All we bought for the conversion itself was two sheets of 7/16″ OSB, and a screen door hardware kit, from Lowe’s (we refuse to patronize Home Depot). In total we spent less than thirty FRNs (Federal Reserve Notes — they’re not “dollars”), and only because we didn’t already have what we needed in this regard, and didn’t know anyone who did, to barter with.
(Bartering, in the very near future, will be the only option for Americans who truly wish to be free. Cash will no longer exist and will be better suited as fodder for wood stoves and campfires. Believe it. Prepare for it. We will do our best to show you how.)
In the picture on the right, you can see the opening that once was the front of the shed. The angled bracing at the corners, the 2×8 floor plate (it’s what we had available), and the 2×4 at center, set flat instead of edge-wise, as center support for the sheeting that will close-up the coop. But before we could close this side, we had to have a front door.
At left is the door we cut into the front, right-hand side of our coop. It measures (approximately) 30″W x 72″H. Logically, we used the piece we cut out as the door itself.
The door was reinforced with the top “slats” from pallets that Shan’s oldest son, Brandon, brought to us from various sources…for free. My son, Justin, did the reinforcing of the door and helped hang it.
This is the hardware kit we used. I chose it because the springs for automatically closing the door are integrated into the hinges themselves, thereby eliminating the need for an external spring, and more hardware.
This is the “finished” door (for now), with the “slat” bracing from pallet top-wood. You can see its simple construction, and ease of use.
The final step in enclosing the coop, was to cut and attach the sheeting to the open side.
(Pic to be added)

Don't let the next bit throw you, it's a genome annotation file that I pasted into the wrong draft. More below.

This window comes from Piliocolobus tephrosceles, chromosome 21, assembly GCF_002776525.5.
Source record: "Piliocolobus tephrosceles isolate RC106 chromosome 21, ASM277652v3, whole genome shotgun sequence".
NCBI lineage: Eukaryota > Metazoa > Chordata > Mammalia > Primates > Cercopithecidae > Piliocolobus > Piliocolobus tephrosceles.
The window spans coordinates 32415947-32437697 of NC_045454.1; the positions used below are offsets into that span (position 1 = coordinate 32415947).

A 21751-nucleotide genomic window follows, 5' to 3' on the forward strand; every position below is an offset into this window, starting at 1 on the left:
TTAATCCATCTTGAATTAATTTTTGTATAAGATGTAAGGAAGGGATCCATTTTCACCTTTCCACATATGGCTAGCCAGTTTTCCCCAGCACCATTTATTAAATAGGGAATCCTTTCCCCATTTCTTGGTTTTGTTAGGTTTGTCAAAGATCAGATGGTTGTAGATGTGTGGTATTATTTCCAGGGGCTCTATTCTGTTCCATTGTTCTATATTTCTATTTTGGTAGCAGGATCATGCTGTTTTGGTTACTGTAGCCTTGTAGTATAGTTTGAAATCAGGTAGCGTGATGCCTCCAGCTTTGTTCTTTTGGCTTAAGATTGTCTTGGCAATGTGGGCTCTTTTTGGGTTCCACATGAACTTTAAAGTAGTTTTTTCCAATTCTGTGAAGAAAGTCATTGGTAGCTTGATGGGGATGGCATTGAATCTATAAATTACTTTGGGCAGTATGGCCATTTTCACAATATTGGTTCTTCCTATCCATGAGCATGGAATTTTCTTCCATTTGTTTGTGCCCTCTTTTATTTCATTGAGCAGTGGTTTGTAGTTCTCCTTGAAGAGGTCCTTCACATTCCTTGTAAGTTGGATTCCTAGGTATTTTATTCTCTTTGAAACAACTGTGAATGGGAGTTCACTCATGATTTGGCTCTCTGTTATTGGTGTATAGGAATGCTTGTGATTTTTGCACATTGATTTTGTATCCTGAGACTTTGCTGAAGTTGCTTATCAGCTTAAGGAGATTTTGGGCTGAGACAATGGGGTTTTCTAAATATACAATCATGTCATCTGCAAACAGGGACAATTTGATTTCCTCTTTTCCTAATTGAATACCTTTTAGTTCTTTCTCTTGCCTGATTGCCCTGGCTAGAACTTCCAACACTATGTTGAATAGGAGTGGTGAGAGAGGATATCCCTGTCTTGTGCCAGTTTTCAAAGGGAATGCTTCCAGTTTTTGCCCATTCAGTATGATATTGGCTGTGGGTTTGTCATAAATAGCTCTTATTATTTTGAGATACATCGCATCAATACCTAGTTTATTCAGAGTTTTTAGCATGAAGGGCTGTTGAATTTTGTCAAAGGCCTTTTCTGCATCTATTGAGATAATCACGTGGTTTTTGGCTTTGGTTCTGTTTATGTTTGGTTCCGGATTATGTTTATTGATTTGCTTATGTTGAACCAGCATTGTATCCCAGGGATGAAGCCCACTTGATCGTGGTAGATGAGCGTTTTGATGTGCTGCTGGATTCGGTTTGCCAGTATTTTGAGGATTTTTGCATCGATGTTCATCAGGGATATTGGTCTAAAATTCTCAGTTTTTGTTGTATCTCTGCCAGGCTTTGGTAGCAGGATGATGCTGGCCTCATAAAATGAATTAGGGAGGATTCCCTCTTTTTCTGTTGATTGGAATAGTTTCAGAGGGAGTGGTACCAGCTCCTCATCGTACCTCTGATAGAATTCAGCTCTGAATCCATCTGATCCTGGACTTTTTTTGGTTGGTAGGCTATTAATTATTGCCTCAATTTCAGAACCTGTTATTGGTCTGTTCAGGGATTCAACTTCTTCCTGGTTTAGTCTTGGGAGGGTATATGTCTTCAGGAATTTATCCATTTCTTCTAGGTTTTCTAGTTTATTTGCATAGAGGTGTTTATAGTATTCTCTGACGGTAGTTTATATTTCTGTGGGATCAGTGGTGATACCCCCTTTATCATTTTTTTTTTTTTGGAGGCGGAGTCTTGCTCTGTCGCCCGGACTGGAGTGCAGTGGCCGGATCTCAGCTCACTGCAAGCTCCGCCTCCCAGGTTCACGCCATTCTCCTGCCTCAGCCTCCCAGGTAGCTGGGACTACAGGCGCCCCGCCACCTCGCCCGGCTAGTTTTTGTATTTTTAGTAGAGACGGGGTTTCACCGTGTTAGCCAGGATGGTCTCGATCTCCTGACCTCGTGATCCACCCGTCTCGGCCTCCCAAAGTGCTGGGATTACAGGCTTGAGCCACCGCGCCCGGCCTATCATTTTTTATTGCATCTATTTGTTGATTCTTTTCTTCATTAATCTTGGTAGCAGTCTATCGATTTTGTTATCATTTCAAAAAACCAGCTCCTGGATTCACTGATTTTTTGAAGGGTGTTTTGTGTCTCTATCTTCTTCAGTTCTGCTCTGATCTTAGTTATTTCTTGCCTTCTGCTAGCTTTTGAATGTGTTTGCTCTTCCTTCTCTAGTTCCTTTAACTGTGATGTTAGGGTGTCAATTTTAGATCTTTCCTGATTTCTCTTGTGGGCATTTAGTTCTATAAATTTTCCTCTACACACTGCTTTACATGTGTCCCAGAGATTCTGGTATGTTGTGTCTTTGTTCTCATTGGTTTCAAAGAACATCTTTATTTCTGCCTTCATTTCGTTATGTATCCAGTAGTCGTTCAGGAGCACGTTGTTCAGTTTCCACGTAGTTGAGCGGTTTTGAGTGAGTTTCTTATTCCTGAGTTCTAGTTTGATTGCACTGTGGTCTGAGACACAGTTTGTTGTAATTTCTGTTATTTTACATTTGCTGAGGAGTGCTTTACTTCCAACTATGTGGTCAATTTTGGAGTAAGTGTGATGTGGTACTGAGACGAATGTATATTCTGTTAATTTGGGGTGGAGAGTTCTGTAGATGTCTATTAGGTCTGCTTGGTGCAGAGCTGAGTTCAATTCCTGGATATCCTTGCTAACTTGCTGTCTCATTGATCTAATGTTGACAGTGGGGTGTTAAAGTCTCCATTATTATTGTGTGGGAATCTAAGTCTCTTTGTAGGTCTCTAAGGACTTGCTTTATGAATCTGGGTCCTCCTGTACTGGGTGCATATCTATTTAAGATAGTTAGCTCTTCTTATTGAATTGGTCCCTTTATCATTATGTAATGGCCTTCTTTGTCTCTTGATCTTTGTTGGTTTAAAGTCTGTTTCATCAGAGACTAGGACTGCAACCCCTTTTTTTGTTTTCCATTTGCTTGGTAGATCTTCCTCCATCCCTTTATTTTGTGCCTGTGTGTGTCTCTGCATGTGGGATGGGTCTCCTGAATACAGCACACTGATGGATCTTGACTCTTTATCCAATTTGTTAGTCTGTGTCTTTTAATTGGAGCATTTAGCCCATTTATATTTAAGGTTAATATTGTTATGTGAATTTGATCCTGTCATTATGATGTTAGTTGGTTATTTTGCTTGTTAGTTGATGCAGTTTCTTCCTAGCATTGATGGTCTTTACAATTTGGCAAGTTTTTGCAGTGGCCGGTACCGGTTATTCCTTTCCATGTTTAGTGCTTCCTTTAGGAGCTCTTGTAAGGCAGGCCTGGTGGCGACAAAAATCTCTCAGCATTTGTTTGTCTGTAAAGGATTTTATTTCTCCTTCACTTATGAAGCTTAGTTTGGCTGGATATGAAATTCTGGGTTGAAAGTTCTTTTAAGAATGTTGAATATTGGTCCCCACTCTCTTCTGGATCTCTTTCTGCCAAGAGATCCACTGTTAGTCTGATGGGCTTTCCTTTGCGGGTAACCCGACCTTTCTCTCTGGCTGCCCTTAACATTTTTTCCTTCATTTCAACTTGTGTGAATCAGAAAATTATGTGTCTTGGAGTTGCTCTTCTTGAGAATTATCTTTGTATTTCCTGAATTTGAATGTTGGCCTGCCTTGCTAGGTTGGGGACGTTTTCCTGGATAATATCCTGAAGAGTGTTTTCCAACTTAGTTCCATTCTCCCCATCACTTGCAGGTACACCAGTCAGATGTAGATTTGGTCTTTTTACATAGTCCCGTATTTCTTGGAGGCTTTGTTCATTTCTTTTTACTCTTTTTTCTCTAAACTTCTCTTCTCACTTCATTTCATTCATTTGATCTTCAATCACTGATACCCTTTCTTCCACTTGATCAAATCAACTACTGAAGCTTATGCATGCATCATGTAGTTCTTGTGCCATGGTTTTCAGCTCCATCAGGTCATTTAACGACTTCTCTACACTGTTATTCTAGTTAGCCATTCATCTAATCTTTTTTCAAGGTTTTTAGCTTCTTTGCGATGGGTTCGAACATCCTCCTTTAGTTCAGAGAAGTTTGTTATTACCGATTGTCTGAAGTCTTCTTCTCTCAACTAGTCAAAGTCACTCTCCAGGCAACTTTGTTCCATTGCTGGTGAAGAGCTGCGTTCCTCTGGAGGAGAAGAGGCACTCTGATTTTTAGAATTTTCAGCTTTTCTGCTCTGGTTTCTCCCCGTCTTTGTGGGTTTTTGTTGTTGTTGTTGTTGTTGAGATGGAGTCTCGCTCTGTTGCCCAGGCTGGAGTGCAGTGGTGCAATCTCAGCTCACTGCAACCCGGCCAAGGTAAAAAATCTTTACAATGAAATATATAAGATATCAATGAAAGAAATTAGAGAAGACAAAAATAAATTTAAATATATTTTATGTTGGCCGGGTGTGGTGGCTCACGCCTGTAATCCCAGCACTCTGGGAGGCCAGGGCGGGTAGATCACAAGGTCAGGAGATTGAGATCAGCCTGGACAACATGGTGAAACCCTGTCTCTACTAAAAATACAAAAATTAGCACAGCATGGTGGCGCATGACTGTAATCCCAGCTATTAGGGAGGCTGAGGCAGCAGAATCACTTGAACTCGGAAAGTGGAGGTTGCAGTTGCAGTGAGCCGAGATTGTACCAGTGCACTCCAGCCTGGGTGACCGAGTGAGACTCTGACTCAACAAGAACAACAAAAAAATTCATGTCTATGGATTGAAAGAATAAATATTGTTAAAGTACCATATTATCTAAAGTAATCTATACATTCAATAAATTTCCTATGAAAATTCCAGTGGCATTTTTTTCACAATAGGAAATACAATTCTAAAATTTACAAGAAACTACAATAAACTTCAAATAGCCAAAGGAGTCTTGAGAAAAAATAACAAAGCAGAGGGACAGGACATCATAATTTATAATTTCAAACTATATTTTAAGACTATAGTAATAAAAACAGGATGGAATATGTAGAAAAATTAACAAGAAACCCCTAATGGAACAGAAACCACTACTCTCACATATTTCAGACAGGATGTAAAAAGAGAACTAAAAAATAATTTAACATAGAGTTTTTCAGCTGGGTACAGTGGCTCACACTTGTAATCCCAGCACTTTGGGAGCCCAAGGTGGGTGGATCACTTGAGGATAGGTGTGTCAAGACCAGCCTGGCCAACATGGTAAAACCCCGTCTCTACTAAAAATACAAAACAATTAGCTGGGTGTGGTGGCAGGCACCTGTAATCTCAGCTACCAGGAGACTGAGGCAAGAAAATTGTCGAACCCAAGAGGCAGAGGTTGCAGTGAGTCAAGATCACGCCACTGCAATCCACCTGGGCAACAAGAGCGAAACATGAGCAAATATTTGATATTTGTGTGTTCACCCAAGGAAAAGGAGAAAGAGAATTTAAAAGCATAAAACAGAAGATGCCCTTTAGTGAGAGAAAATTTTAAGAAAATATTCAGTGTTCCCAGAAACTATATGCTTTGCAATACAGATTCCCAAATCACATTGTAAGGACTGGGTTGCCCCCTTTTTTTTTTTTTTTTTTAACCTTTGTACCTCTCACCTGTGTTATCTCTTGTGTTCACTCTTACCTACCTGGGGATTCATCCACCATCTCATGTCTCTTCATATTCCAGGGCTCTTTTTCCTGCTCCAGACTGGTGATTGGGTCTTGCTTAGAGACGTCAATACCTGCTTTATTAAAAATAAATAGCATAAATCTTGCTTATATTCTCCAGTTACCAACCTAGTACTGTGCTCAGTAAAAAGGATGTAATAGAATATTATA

Now that the conversion was, for the most part, complete, it was time to go get the birds. But wait! We had to have bedding first! As luck would have it, we know the farmer who lives just over the hill from us, so I sent Justin and Vanna to ask him about straw or hay, at least for temporary bedding. Off they went, and within about twenty minutes my cell buzzed and Justin was on the other end, calling from “Farmer Don’s” house phone, telling me to drive on over and get a pickup bed of hay…for free!
Not being one to procrastinate (at least in this instance), Jody and I jumped in the Silverado and drove up to the farm, where Justin and Vanna directed us to the proper spot for the hay.
While I shook Don’s hand and thanked him, the young’uns loaded up the hay.
More to Come: As of right now, Shan and I are working folks; meaning we have to earn private bank notes by working for someone other than ourselves. In addition, we have a multitude of obligations we must tend to regularly. This leaves us to working on things as we’re able, and as we can make the time according to priorities. We are no different from you in this regard. Hence, the Bear Mountain Project page is updated as time allows, and is an ongoing effort. We appreciate your interest, your diligence and your patience with us as we work to bring you more informative content, when we are able. Please follow and subscribe to griztalkradio.com, so that you will receive email notification of updates to this page, as well as the rest of the blog.